Daily UI Challenge DAYS 001-003, 005
[ DAY 001 | SIGN–UP PAGE ]
DAY 001 | SIGN-UP PAGE
I am giving the Daily UI Challenge a wee go, to improve my digital design skills and push myself to learn UI/UX. I thought that it would make more sense to try and base the whole challenge around an actual brief so I took a creative brief from a student design competition website to use for this purpose.
The challenge is to build an identity to increase awareness of the UK Government's Shared Parental Leave initiative which gives new parents the ability to share allocated maternity and paternity leave allowance. With freedom to create appropriate assets for the campaign, I decided that a mobile app would be most fitting. So this is my first contribution: the sign–up page for a proposed app. The sign–up page will feature a split sign–up prompt for either new parents or employers — my solution will have features for both, as the concept is to create a “team” who will work together to make Shared Parental Leave work, and both the parents and employers will play a part in this but with different roles and requirements. The app aims to make it easier for both to make full use for Shared Parental Leave.
[ DAY 002 | CHECKOUT PAGE ]
DAY 002 | CHECKOUT PAGE
The nature of my site — a government–administered site to aid uptake of shared leave for new parents — gave me some food for thought on only day two, the question being whether this type of app/site needs a checkout page. Nevertheless, I have designed one with the purposes of the app in mind. The concept assumes that there is an option to pay for some administration or application fees through the app, which would ease any uptake process of the initiative. Also note that I have made a slight alteration to the logo –after more viewings of it, I felt like the initial iteration read more like “shard” than “shared” but I wanted to keep the core concept in the wordmark. I also didn't alter the image from Day 001 so that I can compare the iterations.
The checkout page concept takes into consideration that:
1. abandonment of payment pages is quite high on the internet, and while this service is something that is less likely to be navigated away from as easily as a shopping cart from a fashion retailer, it is still something that needs to be considered in the design.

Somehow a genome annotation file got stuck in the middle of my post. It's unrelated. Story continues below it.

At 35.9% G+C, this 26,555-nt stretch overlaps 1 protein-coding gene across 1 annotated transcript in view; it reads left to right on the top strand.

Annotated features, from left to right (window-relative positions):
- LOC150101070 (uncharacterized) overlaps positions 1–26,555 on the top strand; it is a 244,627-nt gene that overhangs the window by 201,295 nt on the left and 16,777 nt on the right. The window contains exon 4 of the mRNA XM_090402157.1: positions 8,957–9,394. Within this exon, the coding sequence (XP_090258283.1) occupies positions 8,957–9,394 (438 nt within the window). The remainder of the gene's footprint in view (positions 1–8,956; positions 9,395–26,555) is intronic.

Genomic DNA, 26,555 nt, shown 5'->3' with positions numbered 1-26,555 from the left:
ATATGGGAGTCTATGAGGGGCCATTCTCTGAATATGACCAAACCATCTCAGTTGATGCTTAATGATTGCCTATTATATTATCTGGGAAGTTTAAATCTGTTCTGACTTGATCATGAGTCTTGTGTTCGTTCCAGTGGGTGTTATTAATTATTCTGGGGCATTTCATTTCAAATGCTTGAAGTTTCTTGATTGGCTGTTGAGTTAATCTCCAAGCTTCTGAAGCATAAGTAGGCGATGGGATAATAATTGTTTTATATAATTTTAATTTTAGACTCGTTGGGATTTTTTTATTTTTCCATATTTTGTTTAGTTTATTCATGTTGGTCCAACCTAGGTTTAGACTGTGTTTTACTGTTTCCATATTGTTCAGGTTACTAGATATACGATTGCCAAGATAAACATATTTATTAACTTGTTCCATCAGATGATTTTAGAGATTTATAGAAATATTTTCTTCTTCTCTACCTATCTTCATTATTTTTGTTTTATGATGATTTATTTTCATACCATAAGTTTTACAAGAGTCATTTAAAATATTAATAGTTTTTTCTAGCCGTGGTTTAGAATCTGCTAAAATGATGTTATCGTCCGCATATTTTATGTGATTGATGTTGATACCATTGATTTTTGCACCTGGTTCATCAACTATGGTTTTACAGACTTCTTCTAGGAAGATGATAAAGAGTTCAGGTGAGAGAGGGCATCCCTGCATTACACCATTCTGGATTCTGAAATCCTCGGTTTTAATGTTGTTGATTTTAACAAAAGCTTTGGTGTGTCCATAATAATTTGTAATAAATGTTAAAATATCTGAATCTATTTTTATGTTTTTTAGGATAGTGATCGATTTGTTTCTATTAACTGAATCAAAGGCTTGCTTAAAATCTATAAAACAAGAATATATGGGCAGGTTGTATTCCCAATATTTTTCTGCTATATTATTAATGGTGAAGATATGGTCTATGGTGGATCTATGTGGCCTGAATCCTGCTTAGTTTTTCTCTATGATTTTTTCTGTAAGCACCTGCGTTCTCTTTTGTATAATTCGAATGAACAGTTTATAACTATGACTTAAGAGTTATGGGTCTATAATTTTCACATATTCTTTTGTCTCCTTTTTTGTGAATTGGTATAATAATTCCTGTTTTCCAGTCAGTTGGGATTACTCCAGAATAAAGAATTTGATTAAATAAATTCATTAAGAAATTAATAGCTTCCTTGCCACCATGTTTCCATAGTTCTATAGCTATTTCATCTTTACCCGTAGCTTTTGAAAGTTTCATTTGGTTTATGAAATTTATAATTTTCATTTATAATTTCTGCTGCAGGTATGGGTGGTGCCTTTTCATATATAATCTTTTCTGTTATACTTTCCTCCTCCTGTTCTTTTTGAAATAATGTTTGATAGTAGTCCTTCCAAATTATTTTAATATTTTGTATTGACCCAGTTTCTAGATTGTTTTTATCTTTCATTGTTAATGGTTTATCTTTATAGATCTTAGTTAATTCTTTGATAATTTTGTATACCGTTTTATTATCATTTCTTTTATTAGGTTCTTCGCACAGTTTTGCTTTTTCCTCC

2. users can be easily distracted while checking out. One instance is if there are other elements on the page which can draw attention away from the checking out process. A second instance is that if the checkout process takes too long, it may be abandoned. So the page should be kept as minimal (as little form fields as possible) and concise as possible.
3. keeping the user in touch about the stages of the process can aid completion. The stages bar under the header, and a summary box have been added for this reason.
4. skeuomorphic design can help users of design to more easily picture the whole process involved in taking up this service. For this reason, elements that have been incorporated into the concept include a roughly layout–accurate credit card (once the card payment option has been selected) with card digits grouped into fours, auto–capitalising of the information filled into the other fields (like on a card) and clarity of the format of dates.
5. The language used on the page is mildly conversational, keeping the tone light and friendly and emphasising the aspect of “helping you”.
[ DAY 003 | LANDING PAGE ]
DAY 003 | LANDING PAGE
The landing page on my app was always going to be rather similar to the design of the sign–up page from Day 001 of the challenge, so I figured I would try and incorporate a sense of stronger copywriting in it.
Figuring that users arriving on the landing page will have a degree of prior knowledge as to what Shared Parental Leave may entail, this concept is a chance to reinforce the benefits for new parents in taking up the initiative. Having read books on copywriting before, I hope that my final choice in copy is faithful to the basic principles of copywriting (without having spent a lot of hours on multiple iterations). Focus on your target audience; emphasise benefits, not features; and keep the language as simple as possible to get the message across successfully. Finally, I attempted to focus on what may be a root cause motivation to anyone potentially considering the Shared Parental Leave initiative.
[ DAY 005 | APP ICON ]
DAY 005 | APP ICON
So, two things — I have found a new, fancier mockup so I will be using this one from now on. And also, I skipped Day 004, simply because the challenge was to design a calculator and at the moment, with the app still being quite thin on screens, I've yet to find a use for a calculator on this app. I will circle back to it once it becomes apparent that the app has a use for a calculator.
So the app icon will show the “ED” of the wordmark, which is the conceptual part of the whole logo. I won't divulge anymore — it's always said that a great idea does not need to be explained so this will be a bit of a watershed moment for this concept!